2. MW member and Macross SpeakerPODcast partner-in-crime Gubaba has provided us with another new translation! I'll leave it to him to introduce it... Download link at the bottom! The Plundering Fleet is one of two short stories included in the Macross Perfect Memory book from 1983, in the section "Macross Outside Story" (by which, they mean "side stories"). It was written by Kenichi Matsuzaki, who was the script editor for the series and also wrote plenty of episodes, including the first three and "Love Drifts Away." You may remember that in Episode 15 of the series, Global tells Misa a story about her father pulling off some wild scheme involving pretending to be Anti-Unification Forces and raiding a UN storehouse. That's what this story is about, but really, only partially. I've always been kind of curious about the story. MW member Roycommi posted a version over a decade ago, but since that was only two pages long, and the story in Japanese covers four pages of extremely small, dense text, there was clearly a lot missing. I started the translation in late 2011, while still working on the Misa novel. I did most of the first section, and then put it away for a few years, picking it up a little less than a year ago. I worked on it sporadically this year, and finally finished it yesterday (mostly... There will be a slightly revised version coming later). Honestly, I found it a real slog. Fun to read, I hope, but really difficult to translate. Neil Nadelman and Frank Reynolds helped with the submarine terminology, and my old housemate in Tokyo, Irina, helped confirm that the "Russian" names in the story aren't actually Russian, and okayed my spelling of them. Any errors that remain, however, are my own. Download HERE: The Plundering Fleet  Read the full story here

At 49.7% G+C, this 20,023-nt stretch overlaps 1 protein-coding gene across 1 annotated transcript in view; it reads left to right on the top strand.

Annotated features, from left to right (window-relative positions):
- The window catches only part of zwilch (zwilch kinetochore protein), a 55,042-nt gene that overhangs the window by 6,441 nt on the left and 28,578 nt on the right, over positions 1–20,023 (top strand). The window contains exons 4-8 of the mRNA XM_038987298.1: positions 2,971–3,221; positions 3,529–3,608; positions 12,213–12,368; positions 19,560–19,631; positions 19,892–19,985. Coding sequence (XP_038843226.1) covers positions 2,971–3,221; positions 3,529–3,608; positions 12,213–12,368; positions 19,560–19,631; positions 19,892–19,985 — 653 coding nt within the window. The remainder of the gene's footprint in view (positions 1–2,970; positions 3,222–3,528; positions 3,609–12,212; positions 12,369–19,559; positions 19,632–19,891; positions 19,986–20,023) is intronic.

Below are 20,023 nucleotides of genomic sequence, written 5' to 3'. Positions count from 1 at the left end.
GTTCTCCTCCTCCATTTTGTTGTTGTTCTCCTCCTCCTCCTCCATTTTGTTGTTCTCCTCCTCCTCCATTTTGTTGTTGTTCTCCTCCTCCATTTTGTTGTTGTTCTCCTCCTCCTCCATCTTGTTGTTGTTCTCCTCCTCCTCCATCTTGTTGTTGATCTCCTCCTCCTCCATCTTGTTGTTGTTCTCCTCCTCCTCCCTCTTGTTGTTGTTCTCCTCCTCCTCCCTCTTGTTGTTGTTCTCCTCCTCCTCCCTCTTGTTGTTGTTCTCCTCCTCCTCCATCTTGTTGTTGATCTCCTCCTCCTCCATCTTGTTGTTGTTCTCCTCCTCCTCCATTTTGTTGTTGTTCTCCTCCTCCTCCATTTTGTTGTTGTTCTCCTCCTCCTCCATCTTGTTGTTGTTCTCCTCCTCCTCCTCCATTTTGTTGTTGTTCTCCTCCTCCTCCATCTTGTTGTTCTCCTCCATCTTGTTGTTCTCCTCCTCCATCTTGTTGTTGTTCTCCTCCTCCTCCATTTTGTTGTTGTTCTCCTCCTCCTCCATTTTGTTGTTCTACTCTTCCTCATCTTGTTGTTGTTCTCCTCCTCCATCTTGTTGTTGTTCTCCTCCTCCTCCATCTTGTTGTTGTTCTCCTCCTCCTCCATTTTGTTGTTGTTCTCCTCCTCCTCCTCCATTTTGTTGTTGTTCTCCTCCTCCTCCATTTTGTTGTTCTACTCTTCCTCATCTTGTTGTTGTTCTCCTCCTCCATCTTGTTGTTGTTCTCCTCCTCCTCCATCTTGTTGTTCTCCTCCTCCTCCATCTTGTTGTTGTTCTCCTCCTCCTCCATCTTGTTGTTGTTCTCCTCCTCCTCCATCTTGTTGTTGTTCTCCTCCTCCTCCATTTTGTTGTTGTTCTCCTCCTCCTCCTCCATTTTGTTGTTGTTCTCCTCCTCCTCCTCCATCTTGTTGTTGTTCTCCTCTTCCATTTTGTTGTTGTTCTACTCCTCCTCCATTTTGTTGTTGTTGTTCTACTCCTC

3. We've all thought about it, some of us more vocally than others, and on Thursday last week, the mysterious Mr. K from Arcadia -- previously Yamato -- took some time to publish a long blog post on the topic of why Arcadia's products are so highly priced. The really high quality transforming Macross toys have never been cheap. No, not even the Takatoku 1/55. But Arcadia's recent offerings have finally broken the 30,000 yen barrier. Some of us in the forums felt that Arcadia had gone insane. Well, this here is a unique opportunity to peek at what actually goes into producing a Valkyrie toy and give a bit more context to the figures. Original article: http://ameblo.jp/arcadiaac/entry-12066413053.html Feel free to discuss this in the MW forums! Why are Arcadia toys so expensive? By Mr. K (Translated by Renato) Why are Arcadia toys so expensive? Our Macross items are currently on a Macross Zero boom (according to myself). We’re putting out several UN Spacy birds in turn, but I (personally) want to do Anti-UN ones as well. However, there is a growing difference between the way things are today and years ago, so the truth is that we cannot do things like in the old days. “How can we make these products a reality…?†I’m constantly struggling with that thought. Of course, the same goes for other projects, too, but it is a constant, everyday struggle. Hello. My name is Mr. K, the struggling project developer of this company. For years now the Chinese factories have been raising their fees and we have seen that influence the price of our products. This is not just a hit on our company, but also on the manufacturing industry as a whole. So yeah, of course it’s a struggle!! So I thought I would take some time to think about the reason for that struggle, which is the issue of high price point products, and how that relates to profit margins. That said, it’s not like I can actually talk about the profit bottom line or anything, so let’s just think about it in the following way… I will call it: “Why do people say our products are expensive…?†(And yes, as I write this my heart can’t help but feel heavy). OK, well, so there are obviously going to be differences in standards depending on the users, but it’s true that many are saying that comparatively speaking, they are expensive and huge. Right, so, since I don’t really know much about marketing and sales, I am going to look at the issue of “Why are our products said to be oh, so expensive?†from the perspective of the project planner. The price is decided based on profit for the company. That much is obvious. But then if so, the higher the costs, the higher the price, right? OK, so what costs are we talking about? The costs needed to manage our company… Like salaries. Those are important. Other costs factor in development and production. Design, prototyping, steel mold plates, manufacturing, etc. etc. OK, that’s all normal. However, production costs at Chinese factories are increasing. Domestic costs have not really increased (neither have salaries… *cries*). As a result, the retail price goes up. ……So that’s why they’re expensive!! Or rather, that’s why we have to make them expensive!! (In order to live!) (And I can hear you going, “Well, then, just find some other factory in another country!â€, but of course proper training is needed. Even before that, we need to consider the idiosyncrasies of that country’s people and culture. Some other larger makers are actually moving that way, but for a small-mid-size company like us, we cannot easily afford such an up-front investment. So we are staying put with the current factory.) …It seems I just rushed to the conclusion, doesn’t it… Ah, well, as the project planner, let me change the focus to, “how to make a product that people would buy even at this price?†If we approach the issue with the understanding that because of global issues the price is going to go up, and that just cannot be helped, so we need to think in terms of how to develop and produce a product that is going to feel worth that price. Well, this is all just my view, so… you know… just use it as reference… please be kind… OK, so the Chinese factories raising their fees is not only an issue for this company, so we’ll leave that out from this analysis. Regarding production numbers, too, they vary from item to item, and the scale of our company is different to that of our competitors’, so we’ll leave that out also. (The reason I bring it up is because the more we produce, the cheaper the cost, [economies of scale].) OK, so let’s begin. As the planner, I believe the following points are factors in the high pricing of the products. (Maybe in you should read these with a “Considering the small scale of our company…†at the start of each one of these). ①:Firstly, mecha have lots of parts. ②:Thus, there are numerous molds. ③:For every project, my working hours are long. In other words, personnel expenses. Oh, by the way, don’t think I get a particularly high salary. ④:The more parts you have, the more paintwork that needs to be done. ⑤:The more parts you have , the more building work that needs to be done. ⑥:Our quality standards for building work are high. Is that it? Can’t think of any more… OK so, with regards to â‘ , we have many “real mecha†which incorporate a transformation gimmick, so part counts are just going to end up being high. The easiest way to put it is that even for products of the same size, whether or not the thing transforms ends up completely changing the parts count. With increased parts count, comes increased complexity and tolerances. So I ask the sculptor to take great care and eventually we reach a stage where we are both satisfied. Having said that, we are not trying to raise the parts count wastefully. Our motto has been to not have something transform just for the sake of having it transform. We (meaning, the sculptor) stick carefully to the official transformation settings while keeping the sculpt as free from complexities as possible. So, if you’ve ever handled any of our products you know that you can quite easily transform them, right? (Actually, there may be a problem in how detailed the instructions are…) In general, our users tend to say that once that first transformation is out of the way, then it’s all hand candy! Ah, I seem to have gone off on a tangent. The point is that while we are trying to keep parts count to a minimum, the necessities of mecha and transformation require that they increase. Next. Regarding â‘¡, that’s simply it. More parts means more mold sheets. Though it depends on the mold size, with one sheet you can buy a car (a new car on the more affordable side). [n.b. Buying a car in Japan is more expensive than in America. -Renato] I’ve hardly built any plastic models, so I don’t really know, but it’s not like when you see all these parts so close together on the runner [sprue] of a plamodel. It’s mostly because of the materials, but “completed items†are harder/tougher than plamodel plastic, right? At least, ours are. I mean, they have to be, you want to play with them roughly, so they have to be built robustly... So this relates to the efficiency in the factory. They try to minimize the number of “gates†(the bits that connect the pieces to the runner). Probably. (I imagine so, I haven’t checked.) The idea is that to cut the work done at the factory. Off-topic again… The point is the difference between having parts the size of a 10 yen coin and lining them up so that the area taken totals 100 yen as opposed to 1000 yen (What a reckless example). Of course, in our case, we have them lined up to total 1000 yen. That said, we do try to lower mold costs by re-using the same parts in a single product when we can, so we can get the most out of a single mold. â‘¢. This is simply personnel expenses. Mine. I often hear that in terms of the proportion of company costs, “staff costs are expensiveâ€, and that made me a little concerned so I put this down. Well, this topic is sort of a small break within this article. However, I want to write a little about it. (Looking back, it was more than “a littleâ€) When development begins for a project, I really dig deep and try to shape it thoroughly. First of all, what kind of product is it going to be. “For this mecha, I want to reproduce this featureâ€; “I want to add this optionâ€, etc. Regarding the gimmicks, I say I’m thinking I want this or that, and consult with the sculptor. Most of the details regarding the sculpt I leave to the sculptor. Thank you always. While the sculptor sculpts, I am busy with other things. I use this time to think of other projects. After the sculpt is done, we send it over for checks and comments. Then we go back and make corrections and put out a prototype. We send that over for more checks, then do more corrections. At the same time, we start to think about colouring and similarly get that checked and corrected as well. At the same time, I prepare materials for the production at the factory (part guides, building manuals, colouring instructions). At this point we start to make the molds at the factory. Once the mold layouts are done I check them. We start marketing at that point. Mostly photographing, going over to the different media outlets and getting them to produce articles, etc. Next, designing packaging and instructions…. By that time the molds are done. Then we put out a test-shot. Once I receive that, I check every inch of it and send my comments over to the factory. The comments number over 200 every time. Incidentally, the first test-shot is called T-1. We then we move through T-2, T-3, until T-END. At the END stage, all problems with the mold have been cleared. At around the T-3 point, I use the test-shot to check for parts-fitting and colouring. Basically, this is all to test the tolerances of the mold itself, really. It just so happens that it also allows me to check parts-fit and colouring. It’s a very important process. (It also means this is the point where I start to get home late at night.) Also, I start writing the blog around this point. After that, the factory goes into production. We ask them to check the products during the production run. I get some of them sent over so that I, too can check them myself. So once the run is finished, that’s when the final check is done. I take out several dozen random ones from a crate of completed products (including the packaging and instructions) and check them. I’m basically inspecting if they are finalized as products. I used to go over to the factory to do this. Once they pass this inspection, they finally are shipped over to Japan. So for my own project-planned items, I struggle with all of the above for a year to a year and a half. It sounds long, but there are even more really detailed Parts to the work, so I don’t goof off often (according to myself). * Of course, this is all within the context of transforming mecha, so with other projects the project time is shorter, or the processes would be different, etc.. So, in order to do all that, my salary is one of the costs. I’m sorry… Well, this was supposed to be my break, but it’s the most tiring thing… (laughs) On to â‘£. The more parts there are, the more paint work there is. For example, if we have one part which does not move, it only takes one pass to apply colour. In order to make the same part move, it needs to be split into two parts, and each part would need to be painted individually, thus you need to make two passes at the paint application. Simply put, if you increase the number of paint application passes, your production costs go up. ⑤. This is the same as the paint apps. For example, a product that has 20 pieces in one arm has twice the building process as one with 10 pieces. As the amount of building work changes, so does the cost. By the way, as for our products, they have 20. Everything thus far are reasons for all the labour costs. So let’s talk about â‘¥ -- this is about high quality standards. Actually I don’t know about the quality standards of other companies, so I can’t say anything about them. In fact, in my opinion, this is all just normal, so here I will just directly ask the people at the factory for their pure opinions! Mister K: “Our products are said to be expensive, what do you in the manufacturing process at the factory think are the main factors in this (barring the global issues)?" Head of the Factory:  “Expensive? That’s unthinkable! We are sincerely and strictly following the orders of Arcadia!!" Mister K “Yeah, no, I mean… OK, I’m sorry. Um… That’s not what I.." (I then try to explain the main topic.) … "From the perspective of the factory processes, are there specific steps which take a lot of effort or are time-consuming, etc.? If so, what are they? Please explain." Head of Factory   "Firstly, considering the production numbers, your orders concerning quality are detailed and numerous! That’s a lot of pressure on the factory. There’s also many parts involved, so the actual building work itself is tough and the proportion of scrap is very high, so the cost ends up going up." Mister K "I’m sorry." Head of Factory:  "It’s problematic to even try to explain everything in detail so I will just give some examples." (Below are some comments from the different divisions). Injection specialist: "The thing we are most careful about is the cutting of the gates (in other words, trimming off the connectors to the sprues). Normally, all of the gate cuts leave a whitish mark. However, your company has added an extra step in the process to remove the white mark, so we take care in that." Mister K "Oh, thank you very much. That really helps us out." Injection  "Also, there are high standards regarding mold deformities (shrinkage, warping, etc.). Especially in the wing parts." Mister K  "Yes, because in fighter jets, the width and curvature of the wings are important." Injection "Also the checks regarding mold colours are so strict!! We have to make sure that all of the parts are molded in the exact same shade of colour. In particular, white is the most difficult." Mister K  "That’s absolutely necessary. The form and colour are what shape the image of the character, so please understand the importance of this." Spray and Pad (paint apps) Specialists "There are no allowances for colour bleeding, not even a little bit…" Mister K  "Of course not..!" Paint  "All of the positions of the pads (colour masks) have to be perfect. Then on top of that, there are many colour patterns, so if you are off by just a little bit, that’s it, it’s unusable. It’s such a waste!" Mister K  “Yes, it’s a waste, but we want to make good products, so please yoroshiku ne…!" Builders:  "The building is the toughest process in a transformable item! You know what your standards are like, right?" (Gaps, roughness, etc..) Mister K  "Wow… I’m sorry to hear it’s so tough." Die-cast specialist: "Even a tiny bubble is unforgivable. When you paint, it’s normal to have bubbles…" Mister K:  "..........." Die-cast specialist: "Also, the parts trimming. And making the surfaces clean. We use a special file for the finish… We only use it on your products." Mister K  "Yes, it’s a special process." Die-cast specialist "By the way, for every type of product, the scrap proportion of die-cast is around 36%." Mister K  "So you can’t use a third of it…. *cries*" Injection and paint apps:  "If we’re talking about scrap, when you factor in plastic molding and the painting processes, it’s around 65-78%." Mister K  "So more than half of the entire production are parts we can’t use!!!" As you can see, when you make products with such high standards, you end up with mostly parts that you cannot use. In fact, even I was shocked. That said, let me put it another way – we check each individual part in great detail and make sure there is no unevenness in the building and painting processes, thanks to the love between me and the factory! (Not that that’s down in writing anywhere…) This all comes from a feeling of wanting to make good products for you to play with! (Sure, sounds really cheesy, but it’s genuinely heartfelt.) Thanks to this, we get few calls to the customer center (I think), so I believe this is the correct way to look at things (as far as the company is concerned). So what it comes down to is, my work and the processes in it, and the procedures at the factory and waste output. We talked about a lot of things, but I feel that my qualms have been put to rest. I should note, however, that I don’t know about the production processes of other companies, so please just look at this as Arcadia, and in particular, Mr. K’s case. Conclusion. I think you all have your own ideas, so there’re people who think “Mr. K’s standards are too high so that’s why releases are delayed and the price is highâ€, or “I never knew about those hardships… no wonder they cost so muchâ€. I leave it all up to you. Even so, I hope that you can feel that “Yes, Mr. K’s products are expensive, but they’re good!!†(Though writing that myself is embarrassing…) The rising costs will probably keep on rising, but even with that, I aim to continue to do this, so "yoroshiku"! Thank you so much for reading this long piece! Kind regards, -Mister K Read the full story here